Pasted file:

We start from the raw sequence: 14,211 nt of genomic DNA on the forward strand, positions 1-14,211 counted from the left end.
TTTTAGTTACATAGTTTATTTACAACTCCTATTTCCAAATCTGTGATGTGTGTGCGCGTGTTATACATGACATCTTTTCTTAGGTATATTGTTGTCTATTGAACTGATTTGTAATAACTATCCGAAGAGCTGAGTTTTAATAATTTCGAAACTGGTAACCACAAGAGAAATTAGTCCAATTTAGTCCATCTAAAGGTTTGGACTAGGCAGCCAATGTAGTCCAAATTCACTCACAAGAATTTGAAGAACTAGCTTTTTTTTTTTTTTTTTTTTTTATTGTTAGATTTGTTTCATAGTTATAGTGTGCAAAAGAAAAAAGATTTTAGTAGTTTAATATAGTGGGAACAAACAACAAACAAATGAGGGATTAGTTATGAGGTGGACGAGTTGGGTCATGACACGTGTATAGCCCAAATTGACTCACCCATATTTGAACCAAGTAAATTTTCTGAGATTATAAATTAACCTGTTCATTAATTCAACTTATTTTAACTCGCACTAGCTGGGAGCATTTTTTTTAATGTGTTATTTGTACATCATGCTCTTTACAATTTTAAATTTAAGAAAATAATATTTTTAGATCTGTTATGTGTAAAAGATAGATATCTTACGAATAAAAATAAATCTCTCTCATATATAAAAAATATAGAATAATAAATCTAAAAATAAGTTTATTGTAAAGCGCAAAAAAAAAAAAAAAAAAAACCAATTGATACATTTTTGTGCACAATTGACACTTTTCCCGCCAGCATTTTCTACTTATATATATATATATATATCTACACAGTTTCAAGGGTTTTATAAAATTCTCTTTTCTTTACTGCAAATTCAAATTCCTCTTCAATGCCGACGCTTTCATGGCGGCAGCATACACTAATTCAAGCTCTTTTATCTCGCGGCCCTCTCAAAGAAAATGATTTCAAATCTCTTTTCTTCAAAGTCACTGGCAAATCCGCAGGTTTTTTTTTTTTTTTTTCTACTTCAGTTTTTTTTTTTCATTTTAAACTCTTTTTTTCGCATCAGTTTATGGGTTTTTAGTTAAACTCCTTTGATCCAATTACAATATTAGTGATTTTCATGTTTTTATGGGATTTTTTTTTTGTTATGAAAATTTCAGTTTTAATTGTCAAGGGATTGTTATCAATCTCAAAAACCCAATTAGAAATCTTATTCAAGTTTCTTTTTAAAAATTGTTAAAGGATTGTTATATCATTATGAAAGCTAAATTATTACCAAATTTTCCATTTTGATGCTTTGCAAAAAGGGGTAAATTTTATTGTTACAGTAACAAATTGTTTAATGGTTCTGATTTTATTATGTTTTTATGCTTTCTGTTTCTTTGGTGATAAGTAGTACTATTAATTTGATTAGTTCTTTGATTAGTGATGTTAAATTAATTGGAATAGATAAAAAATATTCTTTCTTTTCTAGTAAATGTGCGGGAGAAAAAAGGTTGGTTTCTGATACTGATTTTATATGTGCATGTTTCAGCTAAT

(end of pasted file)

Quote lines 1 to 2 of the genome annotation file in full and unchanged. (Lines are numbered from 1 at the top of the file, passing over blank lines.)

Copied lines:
We start from the raw sequence: 14,211 nt of genomic DNA on the forward strand, positions 1-14,211 counted from the left end.
TTTTAGTTACATAGTTTATTTACAACTCCTATTTCCAAATCTGTGATGTGTGTGCGCGTGTTATACATGACATCTTTTCTTAGGTATATTGTTGTCTATTGAACTGATTTGTAATAACTATCCGAAGAGCTGAGTTTTAATAATTTCGAAACTGGTAACCACAAGAGAAATTAGTCCAATTTAGTCCATCTAAAGGTTTGGACTAGGCAGCCAATGTAGTCCAAATTCACTCACAAGAATTTGAAGAACTAGCTTTTTTTTTTTTTTTTTTTTTTATTGTTAGATTTGTTTCATAGTTATAGTGTGCAAAAGAAAAAAGATTTTAGTAGTTTAATATAGTGGGAACAAACAACAAACAAATGAGGGATTAGTTATGAGGTGGACGAGTTGGGTCATGACACGTGTATAGCCCAAATTGACTCACCCATATTTGAACCAAGTAAATTTTCTGAGATTATAAATTAACCTGTTCATTAATTCAACTTATTTTAACTCGCACTAGCTGGGAGCATTTTTTTTAATGTGTTATTTGTACATCATGCTCTTTACAATTTTAAATTTAAGAAAATAATATTTTTAGATCTGTTATGTGTAAAAGATAGATATCTTACGAATAAAAATAAATCTCTCTCATATATAAAAAATATAGAATAATAAATCTAAAAATAAGTTTATTGTAAAGCGCAAAAAAAAAAAAAAAAAAAACCAATTGATACATTTTTGTGCACAATTGACACTTTTCCCGCCAGCATTTTCTACTTATATATATATATATATATCTACACAGTTTCAAGGGTTTTATAAAATTCTCTTTTCTTTACTGCAAATTCAAATTCCTCTTCAATGCCGACGCTTTCATGGCGGCAGCATACACTAATTCAAGCTCTTTTATCTCGCGGCCCTCTCAAAGAAAATGATTTCAAATCTCTTTTCTTCAAAGTCACTGGCAAATCCGCAGGTTTTTTTTTTTTTTTTTCTACTTCAGTTTTTTTTTTTCATTTTAAACTCTTTTTTTCGCATCAGTTTATGGGTTTTTAGTTAAACTCCTTTGATCCAATTACAATATTAGTGATTTTCATGTTTTTATGGGATTTTTTTTTTGTTATGAAAATTTCAGTTTTAATTGTCAAGGGATTGTTATCAATCTCAAAAACCCAATTAGAAATCTTATTCAAGTTTCTTTTTAAAAATTGTTAAAGGATTGTTATATCATTATGAAAGCTAAATTATTACCAAATTTTCCATTTTGATGCTTTGCAAAAAGGGGTAAATTTTATTGTTACAGTAACAAATTGTTTAATGGTTCTGATTTTATTATGTTTTTATGCTTTCTGTTTCTTTGGTGATAAGTAGTACTATTAATTTGATTAGTTCTTTGATTAGTGATGTTAAATTAATTGGAATAGATAAAAAATATTCTTTCTTTTCTAGTAAATGTGCGGGAGAAAAAAGGTTGGTTTCTGATACTGATTTTATATGTGCATGTTTCAGCTAAT